The number of registered golfers in Scotland fell by more than 6,000 from 2015 to 2016, according to an annual report released by KPMG.
The report – Golf Participation Report for Europe 2017 – examined current demand and supply trends in the golf industry across Europe, with the home of golf losing more golfers than any other country.
Statistics show that there were 192,533 registered golfers in Scotland in 2016, a fall of 6,711 (3.37%) from the 199,244 recorded a year earlier. In comparison to other European countries, only Czech Republic – a fall of 2,034 – lost more than 2,000 golfers.
Scotland also lost 19 courses during the same period – the most of any European country. The home of golf now has 578 courses, with an average of 333 registered golfers per course.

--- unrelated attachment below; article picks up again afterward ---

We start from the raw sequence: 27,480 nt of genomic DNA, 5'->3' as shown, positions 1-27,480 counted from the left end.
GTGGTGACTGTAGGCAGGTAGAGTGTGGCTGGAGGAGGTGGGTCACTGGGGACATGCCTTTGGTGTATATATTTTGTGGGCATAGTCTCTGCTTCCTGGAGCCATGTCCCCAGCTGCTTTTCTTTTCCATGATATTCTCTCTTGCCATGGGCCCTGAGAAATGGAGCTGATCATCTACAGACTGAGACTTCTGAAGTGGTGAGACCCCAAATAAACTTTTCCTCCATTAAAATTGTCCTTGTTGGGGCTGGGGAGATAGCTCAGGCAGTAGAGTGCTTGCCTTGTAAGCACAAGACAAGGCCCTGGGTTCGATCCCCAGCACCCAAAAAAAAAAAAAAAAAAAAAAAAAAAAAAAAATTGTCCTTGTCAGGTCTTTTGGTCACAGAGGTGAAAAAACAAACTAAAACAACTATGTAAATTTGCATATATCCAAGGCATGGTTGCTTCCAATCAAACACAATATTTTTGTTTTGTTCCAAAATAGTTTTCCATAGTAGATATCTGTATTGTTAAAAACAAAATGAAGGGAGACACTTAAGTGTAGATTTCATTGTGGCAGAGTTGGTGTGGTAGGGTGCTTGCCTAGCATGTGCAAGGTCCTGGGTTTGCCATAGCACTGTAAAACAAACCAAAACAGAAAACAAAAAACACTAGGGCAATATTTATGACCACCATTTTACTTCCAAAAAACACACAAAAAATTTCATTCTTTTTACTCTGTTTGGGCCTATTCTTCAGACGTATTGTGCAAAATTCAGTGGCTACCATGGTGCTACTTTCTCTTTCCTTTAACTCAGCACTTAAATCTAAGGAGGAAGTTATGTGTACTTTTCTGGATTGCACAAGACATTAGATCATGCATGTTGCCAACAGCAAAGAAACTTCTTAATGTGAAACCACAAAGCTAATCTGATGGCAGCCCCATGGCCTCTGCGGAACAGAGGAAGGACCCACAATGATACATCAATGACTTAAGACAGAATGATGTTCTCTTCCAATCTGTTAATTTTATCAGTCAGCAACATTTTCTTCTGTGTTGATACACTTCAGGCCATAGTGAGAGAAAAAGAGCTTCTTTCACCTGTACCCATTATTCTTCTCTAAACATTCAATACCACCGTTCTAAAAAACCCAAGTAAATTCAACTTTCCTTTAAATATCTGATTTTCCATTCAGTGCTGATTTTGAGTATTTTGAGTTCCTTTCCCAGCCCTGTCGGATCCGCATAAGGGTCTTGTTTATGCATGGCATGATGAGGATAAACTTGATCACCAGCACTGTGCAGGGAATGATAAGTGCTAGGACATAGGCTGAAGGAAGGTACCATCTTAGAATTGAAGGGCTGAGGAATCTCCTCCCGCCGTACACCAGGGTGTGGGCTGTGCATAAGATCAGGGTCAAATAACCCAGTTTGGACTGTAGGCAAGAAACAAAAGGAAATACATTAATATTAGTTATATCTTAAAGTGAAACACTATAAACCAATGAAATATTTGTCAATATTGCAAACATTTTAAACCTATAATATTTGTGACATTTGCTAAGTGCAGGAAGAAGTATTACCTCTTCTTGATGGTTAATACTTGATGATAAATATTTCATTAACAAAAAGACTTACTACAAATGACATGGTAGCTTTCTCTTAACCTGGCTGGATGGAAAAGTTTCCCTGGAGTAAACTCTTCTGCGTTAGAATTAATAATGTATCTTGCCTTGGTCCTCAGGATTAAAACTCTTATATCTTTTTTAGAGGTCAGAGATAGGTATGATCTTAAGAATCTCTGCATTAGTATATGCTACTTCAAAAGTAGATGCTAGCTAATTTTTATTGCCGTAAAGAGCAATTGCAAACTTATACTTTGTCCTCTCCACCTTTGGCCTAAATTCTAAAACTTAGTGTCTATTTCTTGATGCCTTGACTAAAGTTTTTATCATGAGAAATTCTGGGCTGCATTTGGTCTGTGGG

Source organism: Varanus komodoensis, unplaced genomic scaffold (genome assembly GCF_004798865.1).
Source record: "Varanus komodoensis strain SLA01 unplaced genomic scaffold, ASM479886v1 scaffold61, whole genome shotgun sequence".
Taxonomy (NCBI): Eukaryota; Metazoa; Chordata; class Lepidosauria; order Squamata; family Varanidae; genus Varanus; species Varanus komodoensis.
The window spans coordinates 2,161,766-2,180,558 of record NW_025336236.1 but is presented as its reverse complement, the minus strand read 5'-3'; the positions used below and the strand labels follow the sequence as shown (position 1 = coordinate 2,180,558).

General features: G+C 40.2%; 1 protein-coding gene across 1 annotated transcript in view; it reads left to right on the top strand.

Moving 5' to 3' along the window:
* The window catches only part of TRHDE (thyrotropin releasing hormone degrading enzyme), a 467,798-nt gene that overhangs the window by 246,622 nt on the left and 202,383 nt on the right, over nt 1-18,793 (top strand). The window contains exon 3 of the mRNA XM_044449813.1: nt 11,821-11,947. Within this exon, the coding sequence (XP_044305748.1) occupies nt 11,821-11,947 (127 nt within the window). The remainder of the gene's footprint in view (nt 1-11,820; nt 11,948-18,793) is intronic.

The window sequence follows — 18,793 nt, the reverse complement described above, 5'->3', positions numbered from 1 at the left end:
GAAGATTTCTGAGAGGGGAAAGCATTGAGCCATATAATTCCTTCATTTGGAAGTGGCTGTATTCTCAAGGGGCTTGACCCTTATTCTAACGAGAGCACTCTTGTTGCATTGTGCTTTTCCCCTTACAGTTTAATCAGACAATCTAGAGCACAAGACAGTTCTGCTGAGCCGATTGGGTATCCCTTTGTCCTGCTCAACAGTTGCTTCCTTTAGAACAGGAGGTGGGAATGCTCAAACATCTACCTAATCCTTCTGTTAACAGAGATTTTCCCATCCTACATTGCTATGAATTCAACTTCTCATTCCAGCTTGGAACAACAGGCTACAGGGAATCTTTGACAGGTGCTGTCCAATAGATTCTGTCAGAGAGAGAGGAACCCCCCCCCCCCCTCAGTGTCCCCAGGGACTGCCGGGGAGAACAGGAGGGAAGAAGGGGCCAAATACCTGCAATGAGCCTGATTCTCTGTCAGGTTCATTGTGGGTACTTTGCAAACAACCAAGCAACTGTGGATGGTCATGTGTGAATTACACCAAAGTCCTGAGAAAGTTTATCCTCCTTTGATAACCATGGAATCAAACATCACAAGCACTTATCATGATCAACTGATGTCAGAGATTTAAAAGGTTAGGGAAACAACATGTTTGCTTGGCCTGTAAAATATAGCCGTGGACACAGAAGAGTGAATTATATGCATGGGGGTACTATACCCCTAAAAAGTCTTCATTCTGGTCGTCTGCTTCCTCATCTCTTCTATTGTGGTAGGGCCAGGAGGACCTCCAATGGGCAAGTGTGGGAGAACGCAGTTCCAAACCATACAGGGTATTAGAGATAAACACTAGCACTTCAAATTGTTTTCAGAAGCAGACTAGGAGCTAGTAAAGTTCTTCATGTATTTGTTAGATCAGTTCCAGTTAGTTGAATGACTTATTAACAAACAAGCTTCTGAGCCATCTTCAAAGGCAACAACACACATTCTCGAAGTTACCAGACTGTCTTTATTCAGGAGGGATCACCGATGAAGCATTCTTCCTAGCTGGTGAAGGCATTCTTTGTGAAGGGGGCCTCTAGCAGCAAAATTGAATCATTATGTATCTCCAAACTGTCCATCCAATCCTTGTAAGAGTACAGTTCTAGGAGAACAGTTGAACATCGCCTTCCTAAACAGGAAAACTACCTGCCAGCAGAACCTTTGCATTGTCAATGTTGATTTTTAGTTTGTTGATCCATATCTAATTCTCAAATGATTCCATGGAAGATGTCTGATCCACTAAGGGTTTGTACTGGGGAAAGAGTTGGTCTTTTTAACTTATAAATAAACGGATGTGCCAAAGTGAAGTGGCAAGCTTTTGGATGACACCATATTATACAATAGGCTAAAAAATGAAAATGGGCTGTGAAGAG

The overall picture of golf in Europe, though, is positive. The number of golfers has increased by 82,584 – an increase of almost 2%.
Across the border in England is where a large chunk of that number has come from, with numbers up 29,520 (1.27%) from 665,103 in 2015 to 694,623 in 2016.
Spain, meanwhile, has increased its number of golfers by 28,103 (10.12%) and the Netherlands by 18,278 (4.78%).
Other key highlights from the report is the distribution of registered golfers in Europe – 67% male, 25% female and 8% junior. This differs in Scotland with a make-up of 80% male, 12% female and 8% junior.
“Our research demonstrates that the number of registered golfers showed a slight increase, by 2% (+82,584 players), while the supply of golf courses declined by 28 courses (24 openings and 52 closures),” said KPMG global head of sports, Andrea Sartoti.
“Forty-six per cent of European countries surveyed experienced a growth in participation rates, 35% showed stability and in 19% of the countries surveyed demand declined.”